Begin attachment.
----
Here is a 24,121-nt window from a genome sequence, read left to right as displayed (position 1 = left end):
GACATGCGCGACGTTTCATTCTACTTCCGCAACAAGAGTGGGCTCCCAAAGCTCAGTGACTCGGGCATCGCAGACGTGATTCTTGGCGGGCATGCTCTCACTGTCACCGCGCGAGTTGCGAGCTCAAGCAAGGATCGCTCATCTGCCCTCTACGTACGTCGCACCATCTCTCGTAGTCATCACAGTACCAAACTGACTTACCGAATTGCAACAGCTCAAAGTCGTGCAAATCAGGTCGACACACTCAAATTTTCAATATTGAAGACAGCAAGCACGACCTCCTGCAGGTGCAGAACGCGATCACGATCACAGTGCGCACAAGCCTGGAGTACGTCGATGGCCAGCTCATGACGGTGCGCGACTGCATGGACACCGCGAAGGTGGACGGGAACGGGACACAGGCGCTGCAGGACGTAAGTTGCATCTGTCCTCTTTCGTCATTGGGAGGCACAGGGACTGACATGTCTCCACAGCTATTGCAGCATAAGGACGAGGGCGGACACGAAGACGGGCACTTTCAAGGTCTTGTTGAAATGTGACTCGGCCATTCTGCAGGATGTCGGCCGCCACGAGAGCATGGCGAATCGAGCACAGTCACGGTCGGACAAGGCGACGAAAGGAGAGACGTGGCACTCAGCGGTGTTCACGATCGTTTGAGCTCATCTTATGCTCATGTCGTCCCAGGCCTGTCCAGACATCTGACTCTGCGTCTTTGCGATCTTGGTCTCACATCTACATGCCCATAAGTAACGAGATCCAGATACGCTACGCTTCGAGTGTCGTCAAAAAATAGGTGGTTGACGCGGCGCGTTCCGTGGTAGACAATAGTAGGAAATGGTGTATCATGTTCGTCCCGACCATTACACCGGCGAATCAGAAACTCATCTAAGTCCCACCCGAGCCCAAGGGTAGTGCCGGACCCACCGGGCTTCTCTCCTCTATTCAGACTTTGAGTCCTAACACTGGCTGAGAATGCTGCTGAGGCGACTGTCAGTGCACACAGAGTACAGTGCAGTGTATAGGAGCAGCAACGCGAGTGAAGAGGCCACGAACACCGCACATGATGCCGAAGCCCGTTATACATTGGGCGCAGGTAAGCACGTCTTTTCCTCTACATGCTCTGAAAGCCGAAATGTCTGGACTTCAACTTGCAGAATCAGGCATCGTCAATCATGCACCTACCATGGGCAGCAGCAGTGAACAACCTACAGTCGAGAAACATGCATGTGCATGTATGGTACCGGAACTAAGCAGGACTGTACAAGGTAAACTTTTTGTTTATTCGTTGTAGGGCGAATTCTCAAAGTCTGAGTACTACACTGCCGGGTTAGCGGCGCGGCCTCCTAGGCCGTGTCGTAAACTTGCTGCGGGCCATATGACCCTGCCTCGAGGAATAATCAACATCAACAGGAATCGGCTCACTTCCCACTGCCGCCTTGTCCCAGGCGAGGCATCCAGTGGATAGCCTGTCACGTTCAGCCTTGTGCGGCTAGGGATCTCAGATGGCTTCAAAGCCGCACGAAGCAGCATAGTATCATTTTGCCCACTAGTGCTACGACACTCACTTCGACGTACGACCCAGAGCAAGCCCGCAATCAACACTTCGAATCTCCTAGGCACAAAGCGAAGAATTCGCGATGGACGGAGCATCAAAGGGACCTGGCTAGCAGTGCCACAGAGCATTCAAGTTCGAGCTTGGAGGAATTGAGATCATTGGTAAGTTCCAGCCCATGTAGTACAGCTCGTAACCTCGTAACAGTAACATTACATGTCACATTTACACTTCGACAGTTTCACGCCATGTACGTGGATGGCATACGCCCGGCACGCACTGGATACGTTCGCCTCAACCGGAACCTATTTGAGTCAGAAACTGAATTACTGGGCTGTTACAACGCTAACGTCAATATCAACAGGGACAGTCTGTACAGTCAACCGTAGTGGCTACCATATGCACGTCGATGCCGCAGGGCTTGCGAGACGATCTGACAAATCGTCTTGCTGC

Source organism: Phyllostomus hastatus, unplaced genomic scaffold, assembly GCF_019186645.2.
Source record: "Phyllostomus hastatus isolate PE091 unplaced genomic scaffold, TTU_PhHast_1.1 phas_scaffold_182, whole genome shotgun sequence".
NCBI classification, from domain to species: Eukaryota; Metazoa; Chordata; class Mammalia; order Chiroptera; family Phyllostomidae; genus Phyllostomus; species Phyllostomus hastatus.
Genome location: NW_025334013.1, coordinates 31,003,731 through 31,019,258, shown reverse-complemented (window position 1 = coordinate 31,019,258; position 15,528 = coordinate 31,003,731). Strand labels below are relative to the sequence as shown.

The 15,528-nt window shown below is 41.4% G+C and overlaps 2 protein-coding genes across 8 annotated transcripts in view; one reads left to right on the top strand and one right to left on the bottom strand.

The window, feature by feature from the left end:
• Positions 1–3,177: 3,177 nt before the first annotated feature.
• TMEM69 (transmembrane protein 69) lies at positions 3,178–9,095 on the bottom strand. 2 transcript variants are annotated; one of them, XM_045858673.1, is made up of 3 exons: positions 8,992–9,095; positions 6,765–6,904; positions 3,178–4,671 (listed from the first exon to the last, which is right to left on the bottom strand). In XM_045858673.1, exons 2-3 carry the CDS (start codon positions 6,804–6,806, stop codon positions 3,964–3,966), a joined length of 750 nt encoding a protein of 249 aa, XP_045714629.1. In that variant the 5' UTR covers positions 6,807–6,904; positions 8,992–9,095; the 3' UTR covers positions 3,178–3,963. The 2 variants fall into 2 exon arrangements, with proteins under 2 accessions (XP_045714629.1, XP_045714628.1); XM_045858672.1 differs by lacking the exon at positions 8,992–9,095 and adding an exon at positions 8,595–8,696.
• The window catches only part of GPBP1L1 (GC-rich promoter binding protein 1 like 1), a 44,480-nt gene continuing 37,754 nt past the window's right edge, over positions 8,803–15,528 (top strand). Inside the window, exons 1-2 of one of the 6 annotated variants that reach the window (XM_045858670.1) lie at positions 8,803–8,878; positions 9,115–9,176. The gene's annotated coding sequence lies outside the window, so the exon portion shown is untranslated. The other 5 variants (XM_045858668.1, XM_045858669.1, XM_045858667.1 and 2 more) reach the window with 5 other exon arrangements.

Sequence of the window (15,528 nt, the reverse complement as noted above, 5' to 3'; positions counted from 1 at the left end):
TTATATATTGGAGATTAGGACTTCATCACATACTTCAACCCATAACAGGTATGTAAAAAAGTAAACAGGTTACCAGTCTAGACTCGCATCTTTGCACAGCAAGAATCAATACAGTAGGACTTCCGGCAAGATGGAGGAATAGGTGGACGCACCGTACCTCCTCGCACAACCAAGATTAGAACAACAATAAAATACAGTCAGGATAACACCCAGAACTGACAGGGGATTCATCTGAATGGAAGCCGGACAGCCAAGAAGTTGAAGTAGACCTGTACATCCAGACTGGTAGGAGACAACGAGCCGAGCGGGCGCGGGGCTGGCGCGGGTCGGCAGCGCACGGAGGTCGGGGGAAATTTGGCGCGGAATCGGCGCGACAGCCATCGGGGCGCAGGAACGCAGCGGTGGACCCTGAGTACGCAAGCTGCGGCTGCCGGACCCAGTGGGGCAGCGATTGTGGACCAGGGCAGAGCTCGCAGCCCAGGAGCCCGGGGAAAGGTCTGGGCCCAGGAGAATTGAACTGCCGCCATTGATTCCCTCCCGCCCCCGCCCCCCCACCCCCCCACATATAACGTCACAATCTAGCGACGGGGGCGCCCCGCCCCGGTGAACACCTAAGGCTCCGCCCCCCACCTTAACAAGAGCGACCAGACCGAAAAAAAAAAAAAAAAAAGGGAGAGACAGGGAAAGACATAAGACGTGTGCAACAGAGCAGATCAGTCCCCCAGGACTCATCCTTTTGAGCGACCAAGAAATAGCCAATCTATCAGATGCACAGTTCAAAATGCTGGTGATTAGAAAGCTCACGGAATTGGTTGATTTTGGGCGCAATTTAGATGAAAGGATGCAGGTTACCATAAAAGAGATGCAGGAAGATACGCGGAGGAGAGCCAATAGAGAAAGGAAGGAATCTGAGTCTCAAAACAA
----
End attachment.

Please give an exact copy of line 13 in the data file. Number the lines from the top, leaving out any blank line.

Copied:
TTATATATTGGAGATTAGGACTTCATCACATACTTCAACCCATAACAGGTATGTAAAAAAGTAAACAGGTTACCAGTCTAGACTCGCATCTTTGCACAGCAAGAATCAATACAGTAGGACTTCCGGCAAGATGGAGGAATAGGTGGACGCACCGTACCTCCTCGCACAACCAAGATTAGAACAACAATAAAATACAGTCAGGATAACACCCAGAACTGACAGGGGATTCATCTGAATGGAAGCCGGACAGCCAAGAAGTTGAAGTAGACCTGTACATCCAGACTGGTAGGAGACAACGAGCCGAGCGGGCGCGGGGCTGGCGCGGGTCGGCAGCGCACGGAGGTCGGGGGAAATTTGGCGCGGAATCGGCGCGACAGCCATCGGGGCGCAGGAACGCAGCGGTGGACCCTGAGTACGCAAGCTGCGGCTGCCGGACCCAGTGGGGCAGCGATTGTGGACCAGGGCAGAGCTCGCAGCCCAGGAGCCCGGGGAAAGGTCTGGGCCCAGGAGAATTGAACTGCCGCCATTGATTCCCTCCCGCCCCCGCCCCCCCACCCCCCCACATATAACGTCACAATCTAGCGACGGGGGCGCCCCGCCCCGGTGAACACCTAAGGCTCCGCCCCCCACCTTAACAAGAGCGACCAGACCGAAAAAAAAAAAAAAAAAAGGGAGAGACAGGGAAAGACATAAGACGTGTGCAACAGAGCAGATCAGTCCCCCAGGACTCATCCTTTTGAGCGACCAAGAAATAGCCAATCTATCAGATGCACAGTTCAAAATGCTGGTGATTAGAAAGCTCACGGAATTGGTTGATTTTGGGCGCAATTTAGATGAAAGGATGCAGGTTACCATAAAAGAGATGCAGGAAGATACGCGGAGGAGAGCCAATAGAGAAAGGAAGGAATCTGAGTCTCAAAACAA